In my role as a volunteer with the Royal Society for the Prevention of Cruelty to Animals, Queensland, Australia, I had occasion recently to co-author a paper with Dr Mandy Paterson considering ethical and legal aspects of sterilizing pregnant companion animals:
“Sterilizing Pregnant Companion Animals: Ethics and Law” (April 2021) Journal of Applied Animal Ethics Research doi:10.1163/25889567-BJA10013
An abstract of the paper appears at https://brill.com/view/journals/jaae/aop/article-10.1163-25889567-BJA10013/article-10.1163-25889567-BJA10013.xml
In my role as a volunteer with the Royal Society for the Prevention of Cruelty to Animals, Queensland, Australia, I had occasion recently to co-author a paper considering aspects of cat desexing in Queensland.
Paterson, M.B.A.; O’Donoghue, M.; Jamieson, P.; Morton, J.M. The Cat Desexing Policies and Activities of Private Veterinary Practices in Queensland. Animals 2020, 10, 841.
The full text of the paper is available at https://www.mdpi.com/2076-2615/10/5/841#cite
Featured image is of the Butterfly Nebula by NASA, ESA and the Hubble SM4 ERO Team – http://www.hubblesite.org/newscenter/archive/releases/2009/25/image/f/, Public Domain, https://commons.wikimedia.org/w/index.php?curid=7777740
Marianne Schmidt and Philip Jamieson
Earlier this year, we attended the Cosmic Conciousness Conference at Uluru. There we had the opportunity on 12 January to experience at this sacred site a rare Saturn/Pluto conjunct and, indeed, the more rare for the fact that their conjunction was in Capricorn, something that had not occurred in more than 500 years.
Pluto and Saturn are two of the most feared planets in astrology. Pluto is a force of transformation and Saturn a force of responsibility, restriction and limitation, representing authority and structures like government and rules. So when they meet up in Capricorn, which rules governments, corporations and the economy, we can expect a tumultuous shakeup of antiquated global structures and institutions. When in 1518, Pluto and Saturn last met in Capricorn we saw the burgeoning of both the African slave trade (actions taken by Charles 1 of Spain in August 1518 resulted in a nearly 10 fold increase in the numbers of transatlantic slaves) and the Reformation movement (Martin Luther’s Ninety-five Theses spread swiftly after their translation from Latin into German in January 1518). Now again, 500 years later, during the period of this astrologically significant conjunction, half of global humanity sits in various stages of lockdown around the world as we experience a viral pandemic, wreaking transformation across all aspects of our global institutions, economic structures and indeed our very way of life – we find ourselves restricted, largely confined to our homes, and with our economic and social lives in disarray.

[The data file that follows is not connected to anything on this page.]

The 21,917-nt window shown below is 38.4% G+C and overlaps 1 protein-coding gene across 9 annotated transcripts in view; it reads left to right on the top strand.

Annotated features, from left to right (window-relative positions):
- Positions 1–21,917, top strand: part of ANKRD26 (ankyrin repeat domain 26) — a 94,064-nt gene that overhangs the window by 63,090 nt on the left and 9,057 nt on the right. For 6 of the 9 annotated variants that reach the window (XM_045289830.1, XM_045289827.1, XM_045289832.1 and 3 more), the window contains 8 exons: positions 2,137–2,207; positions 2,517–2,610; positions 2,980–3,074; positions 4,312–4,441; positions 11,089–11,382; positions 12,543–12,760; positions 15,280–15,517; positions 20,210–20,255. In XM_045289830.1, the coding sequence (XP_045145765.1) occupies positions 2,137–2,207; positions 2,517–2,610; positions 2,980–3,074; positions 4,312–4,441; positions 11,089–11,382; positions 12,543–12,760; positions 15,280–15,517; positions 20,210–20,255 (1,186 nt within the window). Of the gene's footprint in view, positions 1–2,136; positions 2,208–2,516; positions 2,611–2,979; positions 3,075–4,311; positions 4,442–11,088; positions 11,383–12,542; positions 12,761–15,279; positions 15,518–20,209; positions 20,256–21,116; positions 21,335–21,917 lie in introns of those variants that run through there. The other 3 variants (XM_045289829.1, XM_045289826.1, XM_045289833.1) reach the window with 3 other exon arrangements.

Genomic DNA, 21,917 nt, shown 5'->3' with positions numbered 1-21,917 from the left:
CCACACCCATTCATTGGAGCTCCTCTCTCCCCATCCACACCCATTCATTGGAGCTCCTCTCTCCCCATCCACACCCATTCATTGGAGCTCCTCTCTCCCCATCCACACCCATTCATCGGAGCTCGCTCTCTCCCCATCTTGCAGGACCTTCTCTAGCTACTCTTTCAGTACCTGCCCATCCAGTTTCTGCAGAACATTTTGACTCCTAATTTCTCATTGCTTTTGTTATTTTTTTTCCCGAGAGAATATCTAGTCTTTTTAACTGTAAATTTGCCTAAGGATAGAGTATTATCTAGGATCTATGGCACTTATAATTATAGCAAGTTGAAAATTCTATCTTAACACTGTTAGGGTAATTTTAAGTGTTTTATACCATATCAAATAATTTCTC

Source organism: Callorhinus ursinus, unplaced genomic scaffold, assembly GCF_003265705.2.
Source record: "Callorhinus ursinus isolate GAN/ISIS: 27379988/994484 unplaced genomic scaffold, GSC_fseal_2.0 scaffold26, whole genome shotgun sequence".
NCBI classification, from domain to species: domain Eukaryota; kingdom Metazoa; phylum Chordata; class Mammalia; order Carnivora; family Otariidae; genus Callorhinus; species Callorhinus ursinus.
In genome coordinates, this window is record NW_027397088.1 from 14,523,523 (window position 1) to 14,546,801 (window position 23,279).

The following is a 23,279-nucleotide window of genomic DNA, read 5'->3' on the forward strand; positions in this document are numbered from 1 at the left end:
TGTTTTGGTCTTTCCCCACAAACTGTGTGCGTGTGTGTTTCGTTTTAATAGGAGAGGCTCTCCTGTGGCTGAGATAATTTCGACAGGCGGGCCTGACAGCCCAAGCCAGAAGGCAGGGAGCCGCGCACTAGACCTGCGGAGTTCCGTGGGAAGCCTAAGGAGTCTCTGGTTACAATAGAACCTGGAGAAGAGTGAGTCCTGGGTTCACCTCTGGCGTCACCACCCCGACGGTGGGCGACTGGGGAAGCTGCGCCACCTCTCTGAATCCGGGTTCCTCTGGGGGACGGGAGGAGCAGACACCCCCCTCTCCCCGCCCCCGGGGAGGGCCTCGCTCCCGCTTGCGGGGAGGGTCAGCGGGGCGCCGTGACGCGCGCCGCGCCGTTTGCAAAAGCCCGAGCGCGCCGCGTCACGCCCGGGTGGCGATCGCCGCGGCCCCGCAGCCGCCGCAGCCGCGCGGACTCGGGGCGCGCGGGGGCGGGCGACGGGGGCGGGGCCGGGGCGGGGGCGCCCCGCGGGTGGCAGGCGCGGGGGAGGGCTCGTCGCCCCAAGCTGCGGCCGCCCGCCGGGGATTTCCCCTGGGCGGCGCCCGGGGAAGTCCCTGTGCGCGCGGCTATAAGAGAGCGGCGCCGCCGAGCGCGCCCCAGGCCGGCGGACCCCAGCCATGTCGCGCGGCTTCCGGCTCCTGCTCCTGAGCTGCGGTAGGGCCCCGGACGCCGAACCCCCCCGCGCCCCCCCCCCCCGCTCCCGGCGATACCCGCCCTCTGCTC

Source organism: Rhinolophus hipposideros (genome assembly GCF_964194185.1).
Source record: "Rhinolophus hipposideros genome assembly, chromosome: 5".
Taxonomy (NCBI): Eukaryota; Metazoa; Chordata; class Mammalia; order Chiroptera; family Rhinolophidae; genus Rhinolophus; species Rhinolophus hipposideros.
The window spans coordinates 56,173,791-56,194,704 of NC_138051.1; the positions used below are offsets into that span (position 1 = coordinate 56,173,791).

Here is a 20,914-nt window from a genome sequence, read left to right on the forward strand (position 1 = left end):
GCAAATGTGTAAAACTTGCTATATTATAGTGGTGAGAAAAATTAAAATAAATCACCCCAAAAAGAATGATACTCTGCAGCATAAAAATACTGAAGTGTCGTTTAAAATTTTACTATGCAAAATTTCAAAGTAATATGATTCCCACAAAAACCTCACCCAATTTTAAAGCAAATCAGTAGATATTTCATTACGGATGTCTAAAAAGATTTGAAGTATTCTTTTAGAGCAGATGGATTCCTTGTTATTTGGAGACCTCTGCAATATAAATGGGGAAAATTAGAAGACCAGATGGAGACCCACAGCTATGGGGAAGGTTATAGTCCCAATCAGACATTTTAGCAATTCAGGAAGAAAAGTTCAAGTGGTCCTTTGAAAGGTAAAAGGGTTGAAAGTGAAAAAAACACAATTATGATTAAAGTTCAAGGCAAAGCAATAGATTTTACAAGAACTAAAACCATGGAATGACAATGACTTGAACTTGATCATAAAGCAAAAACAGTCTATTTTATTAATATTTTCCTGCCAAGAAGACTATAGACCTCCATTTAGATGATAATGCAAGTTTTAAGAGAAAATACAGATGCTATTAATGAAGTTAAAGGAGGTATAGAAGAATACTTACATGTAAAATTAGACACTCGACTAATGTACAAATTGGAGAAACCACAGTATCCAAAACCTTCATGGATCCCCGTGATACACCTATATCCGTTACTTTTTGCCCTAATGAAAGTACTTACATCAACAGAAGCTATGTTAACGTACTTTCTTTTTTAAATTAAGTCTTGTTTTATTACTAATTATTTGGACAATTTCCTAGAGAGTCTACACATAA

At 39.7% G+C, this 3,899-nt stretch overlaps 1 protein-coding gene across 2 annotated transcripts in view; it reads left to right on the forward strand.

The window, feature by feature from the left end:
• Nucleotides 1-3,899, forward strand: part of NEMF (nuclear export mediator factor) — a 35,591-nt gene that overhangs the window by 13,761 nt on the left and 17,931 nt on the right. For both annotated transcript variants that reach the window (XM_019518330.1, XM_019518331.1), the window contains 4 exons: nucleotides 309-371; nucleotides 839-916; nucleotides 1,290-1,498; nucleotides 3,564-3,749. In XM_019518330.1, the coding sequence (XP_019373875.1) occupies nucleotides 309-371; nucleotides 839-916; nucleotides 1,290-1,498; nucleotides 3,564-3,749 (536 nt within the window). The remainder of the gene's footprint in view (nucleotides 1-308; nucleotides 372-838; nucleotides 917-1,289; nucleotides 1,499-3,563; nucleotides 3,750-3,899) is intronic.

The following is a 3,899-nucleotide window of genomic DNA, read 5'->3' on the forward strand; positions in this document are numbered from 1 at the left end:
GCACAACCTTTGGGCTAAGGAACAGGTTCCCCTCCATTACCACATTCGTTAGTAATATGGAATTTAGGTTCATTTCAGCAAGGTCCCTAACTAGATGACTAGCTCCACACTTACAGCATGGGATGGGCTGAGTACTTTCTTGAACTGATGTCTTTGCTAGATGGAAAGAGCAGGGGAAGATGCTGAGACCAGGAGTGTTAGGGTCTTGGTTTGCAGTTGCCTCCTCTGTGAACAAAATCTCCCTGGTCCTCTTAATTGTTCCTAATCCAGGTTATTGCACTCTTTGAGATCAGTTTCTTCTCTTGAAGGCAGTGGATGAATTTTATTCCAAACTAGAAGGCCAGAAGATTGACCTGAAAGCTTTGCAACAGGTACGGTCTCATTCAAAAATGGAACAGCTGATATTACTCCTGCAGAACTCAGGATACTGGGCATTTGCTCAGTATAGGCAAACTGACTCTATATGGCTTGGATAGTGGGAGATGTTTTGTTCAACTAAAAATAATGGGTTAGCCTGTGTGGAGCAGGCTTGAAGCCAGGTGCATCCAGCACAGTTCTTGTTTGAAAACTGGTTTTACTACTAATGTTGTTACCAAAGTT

Continue reading “Central Australian Dreaming Sparks a Glimmer of Hope at a Time of Global Crisis” →
Featured image is of Denisova Cave by Демин Алексей Барнаул – Own work, CC BY-SA 4.0, https://commons.wikimedia.org/w/index.php?curid=48890364
In New Dawn magazine last year, I explored the work of two British academics (Dr Martin Sweatman and Alistair Coombs) pushing back the origins of the Western zodiac to a time more than 40,000 years or more in the past. As I noted in that article, they have apparently identified an ancient zodiac code that continues to inform the one we use today. In fact, it appears that we still use exactly the same zodiacal constellations. The authors allow though that there are some differences in the symbolism we now use to represent the constellations. Not only would the symbolism in this ancient zodiac likely have been subject to many local variations, some constellations that were apparently previously represented by animals are no longer in our modern zodiac and a few other constellations are now represented by different animals.
Key to finding that this zodiac code dates back at least 40,000 years is the analysis by Sweatman and Coombs of its application to the ancient Lion Man figurine from Stadel Cave in Hohlenstein, Germany, although they have concluded that the lion is actually one of the animal symbols that has been switched. In our modern Western Zodiac, the lion is of course the symbol for Leo. However, they conclude that in this ancient code Leo is likely to have been represented by horse symbolism while the feline symbol appears to have represented Cancer. For them, the Lion Man figurine represents Cancer on the Winter solstice around 40,000 years ago.
These symbolic associations have been questioned as part of a broader criticism of their theory. While I find many of their conclusions persuasive, in my earlier paper I also queried their view that the lion was not associated with Leo in this ancient code. I believe there are reasonable grounds for suggesting that the lion was then, as it remains to this day, the symbolic representation for this zodiac constellation. And since my earlier article was published I believe that those grounds may have been strengthened by recent findings at the Denisova Cave in Siberia. These findings may even support the view that the ancient zodiac code identified by Sweatman and Coombs is an inheritance from the Denisosovans. Continue reading “Denisovan Origins of the Zodiac?” →